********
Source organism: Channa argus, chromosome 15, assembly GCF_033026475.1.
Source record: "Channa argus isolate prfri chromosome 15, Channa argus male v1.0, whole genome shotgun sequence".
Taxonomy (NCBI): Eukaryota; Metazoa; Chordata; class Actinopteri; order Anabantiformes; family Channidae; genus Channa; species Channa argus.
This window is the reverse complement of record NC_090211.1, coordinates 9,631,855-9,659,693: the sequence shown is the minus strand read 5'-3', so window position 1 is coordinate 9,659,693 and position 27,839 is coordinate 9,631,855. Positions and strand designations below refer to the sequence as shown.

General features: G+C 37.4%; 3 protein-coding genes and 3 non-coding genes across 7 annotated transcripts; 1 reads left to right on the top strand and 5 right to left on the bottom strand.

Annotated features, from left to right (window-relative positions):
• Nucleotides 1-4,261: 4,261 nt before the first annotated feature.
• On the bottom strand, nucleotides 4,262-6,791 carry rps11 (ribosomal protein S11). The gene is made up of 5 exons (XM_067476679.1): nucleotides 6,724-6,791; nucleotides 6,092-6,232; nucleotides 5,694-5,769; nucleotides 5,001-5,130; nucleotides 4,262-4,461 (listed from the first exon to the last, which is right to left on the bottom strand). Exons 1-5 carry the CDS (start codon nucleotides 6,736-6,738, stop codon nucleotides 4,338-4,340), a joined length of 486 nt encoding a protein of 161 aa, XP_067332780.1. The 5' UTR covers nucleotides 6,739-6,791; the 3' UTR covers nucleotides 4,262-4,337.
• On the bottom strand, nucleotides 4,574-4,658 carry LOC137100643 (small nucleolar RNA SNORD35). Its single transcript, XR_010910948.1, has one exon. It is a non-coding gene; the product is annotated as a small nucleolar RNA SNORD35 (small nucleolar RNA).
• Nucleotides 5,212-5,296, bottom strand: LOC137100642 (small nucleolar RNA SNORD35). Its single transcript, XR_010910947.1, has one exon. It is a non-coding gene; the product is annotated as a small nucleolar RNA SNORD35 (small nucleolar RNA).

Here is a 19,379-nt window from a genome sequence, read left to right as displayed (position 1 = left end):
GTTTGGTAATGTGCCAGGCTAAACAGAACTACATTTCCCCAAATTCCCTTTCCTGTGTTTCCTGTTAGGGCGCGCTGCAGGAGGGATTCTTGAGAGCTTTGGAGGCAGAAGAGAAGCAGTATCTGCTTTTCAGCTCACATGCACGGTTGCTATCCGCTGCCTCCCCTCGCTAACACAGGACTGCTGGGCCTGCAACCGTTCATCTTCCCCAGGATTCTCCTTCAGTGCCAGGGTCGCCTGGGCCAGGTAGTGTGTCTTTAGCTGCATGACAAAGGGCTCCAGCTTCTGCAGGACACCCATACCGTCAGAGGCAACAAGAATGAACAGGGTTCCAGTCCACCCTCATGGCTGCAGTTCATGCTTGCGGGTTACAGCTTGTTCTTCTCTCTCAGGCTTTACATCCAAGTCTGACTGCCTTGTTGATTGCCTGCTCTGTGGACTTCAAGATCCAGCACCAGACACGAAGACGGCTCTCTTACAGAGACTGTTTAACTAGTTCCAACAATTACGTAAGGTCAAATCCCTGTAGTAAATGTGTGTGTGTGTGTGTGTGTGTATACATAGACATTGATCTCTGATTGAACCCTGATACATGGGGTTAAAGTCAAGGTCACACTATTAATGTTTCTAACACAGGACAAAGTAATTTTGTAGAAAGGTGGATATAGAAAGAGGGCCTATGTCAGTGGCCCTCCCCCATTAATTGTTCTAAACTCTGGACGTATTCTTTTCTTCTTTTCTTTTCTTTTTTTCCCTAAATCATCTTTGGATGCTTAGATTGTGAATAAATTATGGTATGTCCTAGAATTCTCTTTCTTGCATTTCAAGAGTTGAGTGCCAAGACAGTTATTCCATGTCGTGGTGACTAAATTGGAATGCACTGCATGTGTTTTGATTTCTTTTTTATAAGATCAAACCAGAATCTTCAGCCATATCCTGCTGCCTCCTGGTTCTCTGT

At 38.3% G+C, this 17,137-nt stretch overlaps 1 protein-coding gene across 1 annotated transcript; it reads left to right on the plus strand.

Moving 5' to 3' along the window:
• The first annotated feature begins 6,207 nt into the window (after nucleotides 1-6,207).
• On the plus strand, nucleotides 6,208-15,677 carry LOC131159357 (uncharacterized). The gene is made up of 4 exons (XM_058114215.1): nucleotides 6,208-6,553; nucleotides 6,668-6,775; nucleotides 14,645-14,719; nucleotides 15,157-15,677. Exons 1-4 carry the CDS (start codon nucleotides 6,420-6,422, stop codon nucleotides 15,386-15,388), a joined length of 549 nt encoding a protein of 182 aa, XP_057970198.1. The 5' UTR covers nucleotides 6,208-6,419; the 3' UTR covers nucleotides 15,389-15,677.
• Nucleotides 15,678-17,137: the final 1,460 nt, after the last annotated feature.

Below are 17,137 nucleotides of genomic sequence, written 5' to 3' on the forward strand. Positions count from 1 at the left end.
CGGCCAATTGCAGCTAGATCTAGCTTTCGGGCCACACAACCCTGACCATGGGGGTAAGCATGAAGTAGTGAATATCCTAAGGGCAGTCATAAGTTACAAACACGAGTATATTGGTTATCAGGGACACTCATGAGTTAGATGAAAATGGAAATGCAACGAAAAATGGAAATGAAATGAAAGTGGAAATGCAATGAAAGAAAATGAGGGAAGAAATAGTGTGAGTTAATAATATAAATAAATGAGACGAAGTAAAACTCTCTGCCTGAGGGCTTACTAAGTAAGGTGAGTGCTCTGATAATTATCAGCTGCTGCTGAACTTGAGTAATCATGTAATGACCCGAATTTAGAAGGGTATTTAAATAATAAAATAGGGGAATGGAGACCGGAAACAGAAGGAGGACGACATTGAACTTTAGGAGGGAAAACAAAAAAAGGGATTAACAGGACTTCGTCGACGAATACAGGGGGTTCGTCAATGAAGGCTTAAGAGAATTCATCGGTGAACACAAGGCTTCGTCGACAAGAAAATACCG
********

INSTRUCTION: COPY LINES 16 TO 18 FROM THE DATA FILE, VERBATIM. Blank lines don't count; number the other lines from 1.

• On the plus strand, nucleotides 6,208-15,677 carry LOC131159357 (uncharacterized). The gene is made up of 4 exons (XM_058114215.1): nucleotides 6,208-6,553; nucleotides 6,668-6,775; nucleotides 14,645-14,719; nucleotides 15,157-15,677. Exons 1-4 carry the CDS (start codon nucleotides 6,420-6,422, stop codon nucleotides 15,386-15,388), a joined length of 549 nt encoding a protein of 182 aa, XP_057970198.1. The 5' UTR covers nucleotides 6,208-6,419; the 3' UTR covers nucleotides 15,389-15,677.
• Nucleotides 15,678-17,137: the final 1,460 nt, after the last annotated feature.

Below are 17,137 nucleotides of genomic sequence, written 5' to 3' on the forward strand. Positions count from 1 at the left end.